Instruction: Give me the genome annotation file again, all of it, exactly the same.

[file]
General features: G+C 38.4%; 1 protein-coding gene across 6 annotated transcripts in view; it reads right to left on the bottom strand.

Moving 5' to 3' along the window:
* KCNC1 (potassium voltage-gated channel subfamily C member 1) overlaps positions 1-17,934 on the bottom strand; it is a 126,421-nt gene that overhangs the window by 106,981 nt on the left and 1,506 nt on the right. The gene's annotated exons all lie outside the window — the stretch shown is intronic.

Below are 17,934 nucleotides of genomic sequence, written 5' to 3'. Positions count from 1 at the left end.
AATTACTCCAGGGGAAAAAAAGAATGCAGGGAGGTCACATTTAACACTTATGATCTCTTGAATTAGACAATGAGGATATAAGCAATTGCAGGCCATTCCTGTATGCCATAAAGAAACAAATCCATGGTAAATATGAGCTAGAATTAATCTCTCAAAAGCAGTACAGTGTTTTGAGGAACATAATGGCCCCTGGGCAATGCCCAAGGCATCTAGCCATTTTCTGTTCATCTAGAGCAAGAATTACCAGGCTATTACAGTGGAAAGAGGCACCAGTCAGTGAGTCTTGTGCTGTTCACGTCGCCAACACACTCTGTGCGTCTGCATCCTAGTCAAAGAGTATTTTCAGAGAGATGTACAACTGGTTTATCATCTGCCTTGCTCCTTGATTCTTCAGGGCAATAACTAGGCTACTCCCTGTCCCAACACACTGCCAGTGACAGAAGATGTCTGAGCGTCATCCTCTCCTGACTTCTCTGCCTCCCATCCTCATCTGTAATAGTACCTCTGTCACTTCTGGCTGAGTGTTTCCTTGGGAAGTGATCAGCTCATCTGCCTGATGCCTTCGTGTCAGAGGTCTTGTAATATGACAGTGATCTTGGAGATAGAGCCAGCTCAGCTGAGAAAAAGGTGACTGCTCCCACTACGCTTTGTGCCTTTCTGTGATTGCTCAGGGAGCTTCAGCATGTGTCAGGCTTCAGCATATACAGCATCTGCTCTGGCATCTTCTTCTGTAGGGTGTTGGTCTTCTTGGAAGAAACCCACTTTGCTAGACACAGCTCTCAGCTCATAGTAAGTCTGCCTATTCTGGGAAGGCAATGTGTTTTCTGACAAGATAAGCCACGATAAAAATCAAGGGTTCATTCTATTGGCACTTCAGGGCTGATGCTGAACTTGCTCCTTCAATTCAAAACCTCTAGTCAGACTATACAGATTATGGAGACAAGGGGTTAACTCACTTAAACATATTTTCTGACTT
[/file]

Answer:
General features: G+C 38.4%; 1 protein-coding gene across 6 annotated transcripts in view; it reads right to left on the bottom strand.

Moving 5' to 3' along the window:
* KCNC1 (potassium voltage-gated channel subfamily C member 1) overlaps positions 1-17,934 on the bottom strand; it is a 126,421-nt gene that overhangs the window by 106,981 nt on the left and 1,506 nt on the right. The gene's annotated exons all lie outside the window — the stretch shown is intronic.

Below are 17,934 nucleotides of genomic sequence, written 5' to 3'. Positions count from 1 at the left end.
AATTACTCCAGGGGAAAAAAAGAATGCAGGGAGGTCACATTTAACACTTATGATCTCTTGAATTAGACAATGAGGATATAAGCAATTGCAGGCCATTCCTGTATGCCATAAAGAAACAAATCCATGGTAAATATGAGCTAGAATTAATCTCTCAAAAGCAGTACAGTGTTTTGAGGAACATAATGGCCCCTGGGCAATGCCCAAGGCATCTAGCCATTTTCTGTTCATCTAGAGCAAGAATTACCAGGCTATTACAGTGGAAAGAGGCACCAGTCAGTGAGTCTTGTGCTGTTCACGTCGCCAACACACTCTGTGCGTCTGCATCCTAGTCAAAGAGTATTTTCAGAGAGATGTACAACTGGTTTATCATCTGCCTTGCTCCTTGATTCTTCAGGGCAATAACTAGGCTACTCCCTGTCCCAACACACTGCCAGTGACAGAAGATGTCTGAGCGTCATCCTCTCCTGACTTCTCTGCCTCCCATCCTCATCTGTAATAGTACCTCTGTCACTTCTGGCTGAGTGTTTCCTTGGGAAGTGATCAGCTCATCTGCCTGATGCCTTCGTGTCAGAGGTCTTGTAATATGACAGTGATCTTGGAGATAGAGCCAGCTCAGCTGAGAAAAAGGTGACTGCTCCCACTACGCTTTGTGCCTTTCTGTGATTGCTCAGGGAGCTTCAGCATGTGTCAGGCTTCAGCATATACAGCATCTGCTCTGGCATCTTCTTCTGTAGGGTGTTGGTCTTCTTGGAAGAAACCCACTTTGCTAGACACAGCTCTCAGCTCATAGTAAGTCTGCCTATTCTGGGAAGGCAATGTGTTTTCTGACAAGATAAGCCACGATAAAAATCAAGGGTTCATTCTATTGGCACTTCAGGGCTGATGCTGAACTTGCTCCTTCAATTCAAAACCTCTAGTCAGACTATACAGATTATGGAGACAAGGGGTTAACTCACTTAAACATATTTTCTGACTT